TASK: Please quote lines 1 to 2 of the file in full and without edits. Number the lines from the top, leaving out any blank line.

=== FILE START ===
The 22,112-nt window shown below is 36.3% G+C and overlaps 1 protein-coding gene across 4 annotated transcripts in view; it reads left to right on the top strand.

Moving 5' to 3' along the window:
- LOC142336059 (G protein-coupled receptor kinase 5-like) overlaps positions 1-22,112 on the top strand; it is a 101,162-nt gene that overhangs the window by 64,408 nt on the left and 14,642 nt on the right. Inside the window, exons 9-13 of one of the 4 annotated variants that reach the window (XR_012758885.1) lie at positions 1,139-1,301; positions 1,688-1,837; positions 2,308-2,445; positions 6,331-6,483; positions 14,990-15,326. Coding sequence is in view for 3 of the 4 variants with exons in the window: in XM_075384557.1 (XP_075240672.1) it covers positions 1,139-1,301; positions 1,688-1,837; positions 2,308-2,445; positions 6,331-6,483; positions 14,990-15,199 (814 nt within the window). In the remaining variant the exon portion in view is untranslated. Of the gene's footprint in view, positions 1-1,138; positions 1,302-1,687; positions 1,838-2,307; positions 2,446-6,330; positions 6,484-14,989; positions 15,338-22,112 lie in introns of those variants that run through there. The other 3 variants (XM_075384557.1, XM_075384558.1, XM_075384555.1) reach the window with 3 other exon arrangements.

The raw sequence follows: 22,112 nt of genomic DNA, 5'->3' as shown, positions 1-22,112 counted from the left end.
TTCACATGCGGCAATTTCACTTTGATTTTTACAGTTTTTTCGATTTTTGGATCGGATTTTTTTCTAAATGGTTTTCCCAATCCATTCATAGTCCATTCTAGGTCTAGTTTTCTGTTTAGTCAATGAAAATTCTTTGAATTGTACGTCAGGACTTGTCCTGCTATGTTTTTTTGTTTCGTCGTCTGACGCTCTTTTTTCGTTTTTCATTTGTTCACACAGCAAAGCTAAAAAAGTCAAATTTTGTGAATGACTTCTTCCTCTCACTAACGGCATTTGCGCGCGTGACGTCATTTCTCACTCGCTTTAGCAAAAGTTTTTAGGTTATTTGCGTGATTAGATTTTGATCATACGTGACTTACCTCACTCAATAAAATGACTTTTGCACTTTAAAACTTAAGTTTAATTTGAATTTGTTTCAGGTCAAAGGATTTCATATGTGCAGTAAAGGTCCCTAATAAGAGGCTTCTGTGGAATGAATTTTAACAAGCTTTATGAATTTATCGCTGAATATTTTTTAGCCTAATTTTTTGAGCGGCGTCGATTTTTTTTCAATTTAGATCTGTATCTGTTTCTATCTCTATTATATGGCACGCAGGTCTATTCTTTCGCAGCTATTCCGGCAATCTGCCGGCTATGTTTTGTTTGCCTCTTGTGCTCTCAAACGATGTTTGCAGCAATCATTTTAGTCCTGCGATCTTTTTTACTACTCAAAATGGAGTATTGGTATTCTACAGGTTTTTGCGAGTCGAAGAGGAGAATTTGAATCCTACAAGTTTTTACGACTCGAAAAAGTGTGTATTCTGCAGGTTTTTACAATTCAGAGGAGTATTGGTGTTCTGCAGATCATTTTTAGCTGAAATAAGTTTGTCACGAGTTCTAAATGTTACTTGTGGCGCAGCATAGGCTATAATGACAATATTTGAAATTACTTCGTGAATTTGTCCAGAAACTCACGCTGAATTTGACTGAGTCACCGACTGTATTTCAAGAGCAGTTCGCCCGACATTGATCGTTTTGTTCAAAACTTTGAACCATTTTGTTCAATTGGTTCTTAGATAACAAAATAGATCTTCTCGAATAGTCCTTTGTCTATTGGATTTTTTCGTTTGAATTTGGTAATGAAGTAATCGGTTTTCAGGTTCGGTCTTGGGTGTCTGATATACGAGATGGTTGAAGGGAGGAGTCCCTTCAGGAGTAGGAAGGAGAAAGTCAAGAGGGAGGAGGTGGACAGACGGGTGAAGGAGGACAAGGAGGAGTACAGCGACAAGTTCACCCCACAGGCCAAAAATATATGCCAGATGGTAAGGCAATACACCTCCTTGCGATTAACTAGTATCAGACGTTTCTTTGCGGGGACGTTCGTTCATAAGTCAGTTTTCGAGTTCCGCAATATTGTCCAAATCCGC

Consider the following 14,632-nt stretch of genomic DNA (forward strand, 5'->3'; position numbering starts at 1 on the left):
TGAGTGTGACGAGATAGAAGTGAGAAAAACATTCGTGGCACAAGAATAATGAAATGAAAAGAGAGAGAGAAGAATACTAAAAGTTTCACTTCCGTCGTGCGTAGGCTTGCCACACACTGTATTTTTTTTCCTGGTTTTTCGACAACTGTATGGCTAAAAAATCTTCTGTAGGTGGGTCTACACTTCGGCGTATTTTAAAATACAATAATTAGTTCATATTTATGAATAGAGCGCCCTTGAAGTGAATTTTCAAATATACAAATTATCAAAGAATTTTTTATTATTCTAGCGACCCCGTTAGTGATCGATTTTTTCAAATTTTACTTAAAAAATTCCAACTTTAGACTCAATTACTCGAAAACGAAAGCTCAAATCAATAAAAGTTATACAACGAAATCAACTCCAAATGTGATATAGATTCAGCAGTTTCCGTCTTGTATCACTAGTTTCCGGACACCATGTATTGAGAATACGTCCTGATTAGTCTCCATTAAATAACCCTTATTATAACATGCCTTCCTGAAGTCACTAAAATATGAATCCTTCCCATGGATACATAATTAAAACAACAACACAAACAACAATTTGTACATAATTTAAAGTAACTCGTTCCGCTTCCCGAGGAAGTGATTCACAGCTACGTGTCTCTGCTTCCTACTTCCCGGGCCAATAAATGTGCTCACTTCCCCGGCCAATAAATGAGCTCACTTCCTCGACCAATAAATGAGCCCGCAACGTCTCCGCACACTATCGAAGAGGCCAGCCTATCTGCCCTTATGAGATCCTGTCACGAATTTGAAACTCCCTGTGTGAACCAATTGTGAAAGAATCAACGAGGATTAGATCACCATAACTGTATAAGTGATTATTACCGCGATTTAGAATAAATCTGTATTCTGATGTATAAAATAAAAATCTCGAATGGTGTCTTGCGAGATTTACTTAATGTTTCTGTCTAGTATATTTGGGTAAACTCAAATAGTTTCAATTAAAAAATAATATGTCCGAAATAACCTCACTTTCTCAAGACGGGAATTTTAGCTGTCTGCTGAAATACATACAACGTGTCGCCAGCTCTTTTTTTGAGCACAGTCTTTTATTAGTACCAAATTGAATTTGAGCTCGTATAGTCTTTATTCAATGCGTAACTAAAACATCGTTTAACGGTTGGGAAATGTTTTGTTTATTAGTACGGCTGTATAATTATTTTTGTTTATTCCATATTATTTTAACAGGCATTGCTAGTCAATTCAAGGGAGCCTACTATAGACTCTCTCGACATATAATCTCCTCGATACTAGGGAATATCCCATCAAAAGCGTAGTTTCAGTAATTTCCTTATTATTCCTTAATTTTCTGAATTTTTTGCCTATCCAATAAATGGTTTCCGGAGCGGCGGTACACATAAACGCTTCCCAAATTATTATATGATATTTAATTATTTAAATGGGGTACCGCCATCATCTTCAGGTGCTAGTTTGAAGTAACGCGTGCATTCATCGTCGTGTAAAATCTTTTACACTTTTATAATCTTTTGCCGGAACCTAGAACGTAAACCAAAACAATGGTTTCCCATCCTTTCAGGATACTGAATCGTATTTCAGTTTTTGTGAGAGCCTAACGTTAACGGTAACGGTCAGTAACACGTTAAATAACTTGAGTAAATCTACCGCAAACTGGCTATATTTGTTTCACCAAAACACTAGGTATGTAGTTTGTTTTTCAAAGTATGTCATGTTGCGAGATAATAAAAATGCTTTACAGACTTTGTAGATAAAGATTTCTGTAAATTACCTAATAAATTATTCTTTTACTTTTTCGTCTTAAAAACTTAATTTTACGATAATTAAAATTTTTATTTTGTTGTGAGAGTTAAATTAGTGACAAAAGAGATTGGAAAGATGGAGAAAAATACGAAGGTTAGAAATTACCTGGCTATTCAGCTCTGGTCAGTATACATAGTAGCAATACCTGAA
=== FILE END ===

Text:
The 22,112-nt window shown below is 36.3% G+C and overlaps 1 protein-coding gene across 4 annotated transcripts in view; it reads left to right on the top strand.

Moving 5' to 3' along the window: